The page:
Fei Zhengzheng

download Fei Zhengzheng

of 183

  • date post

    27-Nov-2014
  • Category

    Documents

  • view

    120
  • download

    3

Embed Size (px)

Transcript of Fei Zhengzheng

Membrane Sandwich Electroporation for In Vitro Gene Delivery

Dissertation

Presented in Partial Fulfillment of the Requirements for the Degree Doctor of Philosophy in the Graduate School of The Ohio State University

By Zhengzheng Fei, M.S. Graduate Program in Chemical Engineering

The Ohio State University 2009

Dissertation Committee: Professor L. James Lee. Yang, Advisor Professor Robert J. Lee Professor Jessica Winter

Copyright by Zhengzheng Fei 2009

ABSTRACT

Gene therapy is the delivery of therapeutic genes into cells and tissues with the aim of treating and curing a disease. As an enhanced understanding of the roles of genes in health and disease, gene therapy is showing promise against various diseases such as cancer, diabetes, Parkinson's disease, and several inherited physiological defects. Viral transduction is very efficient, but safety issues, such as immune and inflammatory responses, have hampered their clinical uses in humans. Non-viral methods, including either chemical transfection with cationic lipids/polymers or physical transfection using electroporation/microinjection, are becoming attractive approaches. Electroporation is one of the most popular non-viral gene transfer methods for in vitro cell transfection. Initial studies with electroporation experienced very low transfection efficiencies and cell viability, severely limiting the development of this technology. The emergence of nucleofection (a modified electroporation technology) provided an efficient means for transfecting cells in vitro. However, nucleofection still encounters many limitations such as the large number of cells required (>106) and high cost involved. Moreover, cell viability is still an issue due to the high electric voltage used and the non-uniform electric field strength distribution generated during the process.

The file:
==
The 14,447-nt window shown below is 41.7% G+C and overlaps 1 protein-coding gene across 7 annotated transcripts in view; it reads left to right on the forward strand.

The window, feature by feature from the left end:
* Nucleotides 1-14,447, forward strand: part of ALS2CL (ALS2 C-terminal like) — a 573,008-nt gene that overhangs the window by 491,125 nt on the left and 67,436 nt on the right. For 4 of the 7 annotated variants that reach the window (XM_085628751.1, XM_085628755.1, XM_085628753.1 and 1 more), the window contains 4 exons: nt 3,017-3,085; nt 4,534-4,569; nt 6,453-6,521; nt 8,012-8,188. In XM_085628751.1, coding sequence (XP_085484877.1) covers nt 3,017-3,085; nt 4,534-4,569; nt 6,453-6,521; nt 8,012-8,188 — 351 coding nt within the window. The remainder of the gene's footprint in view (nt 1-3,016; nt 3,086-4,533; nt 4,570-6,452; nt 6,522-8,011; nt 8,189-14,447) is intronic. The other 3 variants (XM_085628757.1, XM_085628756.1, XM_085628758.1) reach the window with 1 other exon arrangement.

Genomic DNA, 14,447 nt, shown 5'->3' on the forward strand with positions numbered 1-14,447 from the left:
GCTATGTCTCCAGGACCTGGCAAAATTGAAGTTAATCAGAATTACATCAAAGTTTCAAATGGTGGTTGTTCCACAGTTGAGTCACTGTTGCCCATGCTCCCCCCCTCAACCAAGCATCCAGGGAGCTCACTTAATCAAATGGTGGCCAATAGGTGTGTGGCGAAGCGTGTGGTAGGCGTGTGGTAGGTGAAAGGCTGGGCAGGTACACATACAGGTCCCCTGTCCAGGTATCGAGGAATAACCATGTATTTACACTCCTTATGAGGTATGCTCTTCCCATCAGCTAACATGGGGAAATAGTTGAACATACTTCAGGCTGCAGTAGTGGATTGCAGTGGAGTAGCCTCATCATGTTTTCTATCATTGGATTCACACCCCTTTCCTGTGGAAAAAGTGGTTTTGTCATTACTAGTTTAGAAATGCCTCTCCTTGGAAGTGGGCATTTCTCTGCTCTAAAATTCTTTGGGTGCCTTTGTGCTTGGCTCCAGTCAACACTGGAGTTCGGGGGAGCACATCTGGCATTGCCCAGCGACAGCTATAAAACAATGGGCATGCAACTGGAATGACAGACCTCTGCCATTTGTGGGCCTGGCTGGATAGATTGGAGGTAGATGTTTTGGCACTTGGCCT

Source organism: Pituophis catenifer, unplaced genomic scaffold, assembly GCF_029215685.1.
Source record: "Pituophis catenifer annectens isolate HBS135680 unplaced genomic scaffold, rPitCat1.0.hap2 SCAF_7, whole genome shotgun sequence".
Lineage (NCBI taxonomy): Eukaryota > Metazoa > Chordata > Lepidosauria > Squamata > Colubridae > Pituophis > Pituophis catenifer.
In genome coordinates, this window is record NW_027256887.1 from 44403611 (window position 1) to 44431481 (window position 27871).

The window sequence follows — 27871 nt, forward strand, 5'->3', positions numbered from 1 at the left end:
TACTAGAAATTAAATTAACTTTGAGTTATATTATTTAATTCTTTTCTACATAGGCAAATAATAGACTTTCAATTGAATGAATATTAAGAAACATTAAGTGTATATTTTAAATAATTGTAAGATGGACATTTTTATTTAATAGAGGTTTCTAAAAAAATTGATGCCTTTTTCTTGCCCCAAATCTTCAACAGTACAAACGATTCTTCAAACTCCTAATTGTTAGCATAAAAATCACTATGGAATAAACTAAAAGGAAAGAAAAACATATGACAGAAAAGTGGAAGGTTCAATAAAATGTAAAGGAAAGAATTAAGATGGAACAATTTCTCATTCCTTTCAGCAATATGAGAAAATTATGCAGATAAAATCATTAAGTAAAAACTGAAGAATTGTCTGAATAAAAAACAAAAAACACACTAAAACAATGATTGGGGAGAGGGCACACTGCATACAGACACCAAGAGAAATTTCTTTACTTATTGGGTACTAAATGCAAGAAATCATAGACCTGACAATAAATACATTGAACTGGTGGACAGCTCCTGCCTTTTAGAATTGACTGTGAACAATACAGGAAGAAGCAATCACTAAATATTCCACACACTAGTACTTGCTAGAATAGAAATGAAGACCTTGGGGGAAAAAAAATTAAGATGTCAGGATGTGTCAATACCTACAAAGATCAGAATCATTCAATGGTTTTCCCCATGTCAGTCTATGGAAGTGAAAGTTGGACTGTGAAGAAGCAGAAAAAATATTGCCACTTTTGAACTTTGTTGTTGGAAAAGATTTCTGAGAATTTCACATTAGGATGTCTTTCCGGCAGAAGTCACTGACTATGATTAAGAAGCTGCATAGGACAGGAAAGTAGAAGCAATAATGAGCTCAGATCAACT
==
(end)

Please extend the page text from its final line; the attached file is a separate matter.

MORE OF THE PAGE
-ii-

To address these problems, we propose to develop an electroporation system based on an innovative micro-/nanoengineering technology for in vitro gene delivery. In our approach, electroporation is carried out in a mild and uniform electric field, with potential for a wider process window that can be generated to cover a wide range of cell lines and even primary cells. A new membrane sandwich electroporation (MSE) approach was demonstrated using plasmids GFP and SEAP as model materials. NIH 3T3 fibroblasts were tested and a significant improvement in transgene expression was observed compared to current electroporation techniques. In the MSE method, the focused electric field enhances cell permeabilization at a low electric voltage, leading to high cell viability; more important, the sandwich membrane configuration is able to provide better gene confinement near the cell surface, facilitating gene delivery into the cells. Next, we demonstrated the use of femtosecond laser fabricated micro-nozzle arrays on a gelatin-coated PET membrane for MSE. Using micro-nozzle array enhanced MSE, we observed high and uniform gene transfection, and good cell viability of mouse embryonic stem (ES) cells compared to the bulk electroporation. Since typically cells or tissues from the patients are very limited and therapeutic materials such as plasmids and oligonucleotides are very expensive, the ability to treat a small number of cells (i.e. a